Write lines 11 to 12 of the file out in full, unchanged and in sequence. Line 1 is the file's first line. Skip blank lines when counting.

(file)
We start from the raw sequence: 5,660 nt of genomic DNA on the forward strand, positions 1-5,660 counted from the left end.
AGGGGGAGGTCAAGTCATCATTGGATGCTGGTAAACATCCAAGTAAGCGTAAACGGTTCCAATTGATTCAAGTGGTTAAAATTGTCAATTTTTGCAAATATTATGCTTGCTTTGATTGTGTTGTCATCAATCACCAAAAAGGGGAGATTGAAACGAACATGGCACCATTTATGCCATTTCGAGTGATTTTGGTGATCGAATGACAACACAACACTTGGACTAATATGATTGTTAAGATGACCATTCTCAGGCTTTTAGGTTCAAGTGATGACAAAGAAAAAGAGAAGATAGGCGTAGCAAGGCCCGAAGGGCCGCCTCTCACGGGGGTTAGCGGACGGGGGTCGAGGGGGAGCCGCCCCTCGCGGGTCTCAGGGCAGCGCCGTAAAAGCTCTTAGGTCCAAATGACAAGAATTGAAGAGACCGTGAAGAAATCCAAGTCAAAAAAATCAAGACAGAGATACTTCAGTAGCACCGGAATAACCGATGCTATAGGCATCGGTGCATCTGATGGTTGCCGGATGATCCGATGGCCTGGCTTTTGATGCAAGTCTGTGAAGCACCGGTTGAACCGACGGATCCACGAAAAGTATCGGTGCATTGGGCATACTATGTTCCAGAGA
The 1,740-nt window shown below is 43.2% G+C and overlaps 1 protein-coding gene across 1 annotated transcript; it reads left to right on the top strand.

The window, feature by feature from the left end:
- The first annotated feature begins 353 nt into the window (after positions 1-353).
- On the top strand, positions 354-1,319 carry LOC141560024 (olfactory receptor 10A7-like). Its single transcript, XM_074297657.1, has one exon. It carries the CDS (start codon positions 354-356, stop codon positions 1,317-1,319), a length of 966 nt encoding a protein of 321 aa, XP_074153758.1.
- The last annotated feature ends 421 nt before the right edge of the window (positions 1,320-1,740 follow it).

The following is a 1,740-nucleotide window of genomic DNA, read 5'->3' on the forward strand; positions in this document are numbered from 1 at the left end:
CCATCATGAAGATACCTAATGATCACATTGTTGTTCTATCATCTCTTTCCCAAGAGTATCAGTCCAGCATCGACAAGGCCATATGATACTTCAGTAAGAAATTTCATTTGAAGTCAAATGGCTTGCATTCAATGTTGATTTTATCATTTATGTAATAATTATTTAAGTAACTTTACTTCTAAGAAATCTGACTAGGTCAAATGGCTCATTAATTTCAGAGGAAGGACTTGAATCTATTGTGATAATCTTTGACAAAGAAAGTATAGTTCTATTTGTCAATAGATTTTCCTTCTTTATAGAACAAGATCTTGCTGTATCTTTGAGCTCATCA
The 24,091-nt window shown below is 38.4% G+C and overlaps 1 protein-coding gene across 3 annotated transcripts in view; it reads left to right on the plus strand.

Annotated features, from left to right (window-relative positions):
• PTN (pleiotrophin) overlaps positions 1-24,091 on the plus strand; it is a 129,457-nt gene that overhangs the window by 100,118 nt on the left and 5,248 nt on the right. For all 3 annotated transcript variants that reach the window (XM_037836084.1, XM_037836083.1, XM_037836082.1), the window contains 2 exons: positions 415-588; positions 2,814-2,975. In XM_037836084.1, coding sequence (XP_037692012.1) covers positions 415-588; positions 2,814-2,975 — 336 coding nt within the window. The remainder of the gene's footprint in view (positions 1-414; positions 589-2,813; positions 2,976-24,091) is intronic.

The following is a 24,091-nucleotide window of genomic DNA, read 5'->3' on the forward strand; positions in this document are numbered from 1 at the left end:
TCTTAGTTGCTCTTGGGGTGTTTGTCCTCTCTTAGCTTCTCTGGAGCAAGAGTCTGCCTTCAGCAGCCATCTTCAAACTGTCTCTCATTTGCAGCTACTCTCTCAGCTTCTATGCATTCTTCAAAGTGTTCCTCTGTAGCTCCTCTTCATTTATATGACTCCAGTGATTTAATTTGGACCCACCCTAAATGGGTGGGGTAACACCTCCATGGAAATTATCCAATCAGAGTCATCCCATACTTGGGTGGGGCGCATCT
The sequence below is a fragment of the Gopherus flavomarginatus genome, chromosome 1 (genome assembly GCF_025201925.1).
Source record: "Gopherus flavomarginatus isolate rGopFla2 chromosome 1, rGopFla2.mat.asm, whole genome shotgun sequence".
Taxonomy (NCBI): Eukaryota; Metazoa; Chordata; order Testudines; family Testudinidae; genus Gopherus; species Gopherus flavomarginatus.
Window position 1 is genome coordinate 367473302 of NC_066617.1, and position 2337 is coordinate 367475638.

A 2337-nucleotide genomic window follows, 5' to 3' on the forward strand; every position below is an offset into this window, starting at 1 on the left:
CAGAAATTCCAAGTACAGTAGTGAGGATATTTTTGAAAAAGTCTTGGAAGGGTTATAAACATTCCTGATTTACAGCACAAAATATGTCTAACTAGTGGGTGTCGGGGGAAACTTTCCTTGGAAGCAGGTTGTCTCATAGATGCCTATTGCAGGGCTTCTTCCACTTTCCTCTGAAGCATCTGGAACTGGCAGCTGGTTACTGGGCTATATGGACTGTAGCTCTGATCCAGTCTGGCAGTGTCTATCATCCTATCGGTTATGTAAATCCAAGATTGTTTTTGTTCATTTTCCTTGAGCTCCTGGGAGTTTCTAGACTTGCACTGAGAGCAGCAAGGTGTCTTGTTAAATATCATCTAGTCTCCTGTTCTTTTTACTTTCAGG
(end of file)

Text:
Annotated features, from left to right (window-relative positions):
• PTN (pleiotrophin) overlaps positions 1-24,091 on the plus strand; it is a 129,457-nt gene that overhangs the window by 100,118 nt on the left and 5,248 nt on the right. For all 3 annotated transcript variants that reach the window (XM_037836084.1, XM_037836083.1, XM_037836082.1), the window contains 2 exons: positions 415-588; positions 2,814-2,975. In XM_037836084.1, coding sequence (XP_037692012.1) covers positions 415-588; positions 2,814-2,975 — 336 coding nt within the window. The remainder of the gene's footprint in view (positions 1-414; positions 589-2,813; positions 2,976-24,091) is intronic.